Court: Putting Prop. 30 on top of ballot illegal
January 23, 2013
By Katy Grimes
Jan. 23, 2013
By Katy Grimes
Anyone who still believes that there isn’t monkey business in politics needs only to look at the most recent election and a significant legal ruling handed down on Friday regarding Proposition 30. While it may seem too little, too late, this ruling does matter.
The California State Court of Appeals found that Gov. Jerry Brown and the California Legislature manipulated the ballot process, maneuvering Prop. 30 to land at the top of the ballot, above all of the other ballot measures. Prop. 30 increased taxes $6 billion a year.
I talked with Jon Coupal, president of the Howard Jarvis Taxpayers Association about this decision, and what impacts it will have on the legislative process, as well as budget bills.
Last July, the Howard Jarvis Taxpayers Association filed a lawsuit challenging the constitutionality of AB 1499, a bill rammed through the Legislature at warp speed under the protective cover of a “budget bill.”
AB 1499 cleared the way for Brown’s tax increase initiative, Prop. 30, to receive the number one placement on the November ballot. The bill altered the California statute regarding how ballot measures are placed on the ballot.
Brown was not only desperate to get his tax increase measure on the ballot, he needed it to stand out in the crowded field of ballot initiatives.
Because the budget now only needs a simple majority vote to pass, Democrats created the bill language, and then dropped it into a “spot” budget bill. If the bill had any language about tax increases, it would have needed a two-thirds majority vote by the Legislature.
The “spot” bill, an empty bill awaiting language, was shoved through the Legislature with such force, it passed in only two days. There were no committee hearings or public vetting.
And that was the crux of the Court of Appeals ruling.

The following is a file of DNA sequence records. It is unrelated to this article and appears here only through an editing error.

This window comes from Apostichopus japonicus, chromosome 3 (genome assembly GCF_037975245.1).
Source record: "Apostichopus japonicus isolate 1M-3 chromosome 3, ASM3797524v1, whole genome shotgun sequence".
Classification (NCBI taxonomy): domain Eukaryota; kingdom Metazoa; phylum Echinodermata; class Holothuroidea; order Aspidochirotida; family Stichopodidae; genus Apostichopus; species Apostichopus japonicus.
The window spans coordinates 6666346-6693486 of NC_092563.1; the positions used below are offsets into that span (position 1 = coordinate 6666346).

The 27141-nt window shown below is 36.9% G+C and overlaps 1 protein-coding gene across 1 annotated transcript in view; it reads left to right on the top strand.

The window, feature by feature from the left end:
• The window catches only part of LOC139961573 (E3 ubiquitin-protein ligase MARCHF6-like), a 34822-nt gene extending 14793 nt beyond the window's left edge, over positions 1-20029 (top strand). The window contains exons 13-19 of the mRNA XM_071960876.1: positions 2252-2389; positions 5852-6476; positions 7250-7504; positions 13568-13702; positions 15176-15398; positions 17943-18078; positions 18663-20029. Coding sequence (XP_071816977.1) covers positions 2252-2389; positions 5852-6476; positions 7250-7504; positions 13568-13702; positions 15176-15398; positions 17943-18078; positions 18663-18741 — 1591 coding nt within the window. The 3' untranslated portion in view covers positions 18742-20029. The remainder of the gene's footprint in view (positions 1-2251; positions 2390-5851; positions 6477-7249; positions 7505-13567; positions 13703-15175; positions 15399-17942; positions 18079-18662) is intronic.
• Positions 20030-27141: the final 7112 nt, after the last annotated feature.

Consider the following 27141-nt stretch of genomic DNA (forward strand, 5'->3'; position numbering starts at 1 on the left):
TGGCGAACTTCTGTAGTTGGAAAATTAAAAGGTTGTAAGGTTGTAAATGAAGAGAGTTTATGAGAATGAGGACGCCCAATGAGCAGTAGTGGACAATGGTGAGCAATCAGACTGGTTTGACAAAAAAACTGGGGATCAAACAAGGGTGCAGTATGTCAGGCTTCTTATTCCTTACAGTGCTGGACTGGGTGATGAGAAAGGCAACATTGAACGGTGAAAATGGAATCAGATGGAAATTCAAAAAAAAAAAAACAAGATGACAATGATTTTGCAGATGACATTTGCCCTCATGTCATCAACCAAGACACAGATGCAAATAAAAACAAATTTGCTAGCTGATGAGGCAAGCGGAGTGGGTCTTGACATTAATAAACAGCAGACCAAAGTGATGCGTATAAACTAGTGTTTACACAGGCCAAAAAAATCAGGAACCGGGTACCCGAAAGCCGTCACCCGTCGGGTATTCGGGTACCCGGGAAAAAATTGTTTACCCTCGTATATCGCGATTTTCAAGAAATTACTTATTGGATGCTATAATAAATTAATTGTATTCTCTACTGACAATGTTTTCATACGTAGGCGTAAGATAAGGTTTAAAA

According to Coupal, “The second issue in the case has huge significance for taxpayers because of the potential for the tax-and-spend politicians to bypass other constitutional restraints related to the budget process.”
In 2010 Proposition 25 was passed, after being sold to voters as a way to end the annual budget deadlock. It changed the historical two-thirds vote requirement to only a simple majority vote to pass a budget.
“Seeking to use the language of Prop. 25, the Legislature slapped a token $1,000 appropriation in AB 1499 and then subsequently argued that bill only needed a simple majority vote,” Coupal wrote in the Flash Report Tuesday. “Without this scheme, AB 1499 would not have become effective until January 1, 2013, way too late to give Gov. Brown the political advantage he was seeking.”
But the Legislature’s ruse of a spot bill was easily spotted by the appeals court, which declared it illegal:
“The narrow, but potentially recurring and important, question we address in these writ proceedings is whether the California Constitution, as amended by the voters in 2010, allows the Legislature to identify blank bills with an assigned number but no substance (so-called “spot bills”) in the budget bill, pass the budget, and thereafter add content to the placeholder and approve it by a majority vote as urgency legislation. (Cal. Const., art. IV, § 12, subds. (d) & (e).) We conclude that spot bills which remain empty of content at the time the budget is passed are not bills that can be identified within the meaning of article IV, section 12, subdivision (e)(2) of the California Constitution and enacted as urgency legislation by a mere majority vote.” (emphasis added).
In its ruling, the Court held that the legislation which put Prop. 30 on the top of the ballot was unconstitutional.
“It doesn’t matter now, with the election over,” the San Francisco Chronicle reported. But it does matter.
According to Coupal, the next bill that lawmakers try to ramrod through the Legislature under the auspices of a “budget bill,” and without proper vetting, will be taken right back to court. “We will wait until they do a gut-and-amend, and take them back to court,” Coupal said. “This may not resolve Prop. 30. But the Legislature cannot simply add content to an empty ‘spot bill’ as a means to avoid the two-thirds vote requirement.”
Howard Jarvis Taxpayers Association v. Bowen and the Court’s decision can be found here: http://www.courts.ca.gov/opinions/documents/C071506.PDF.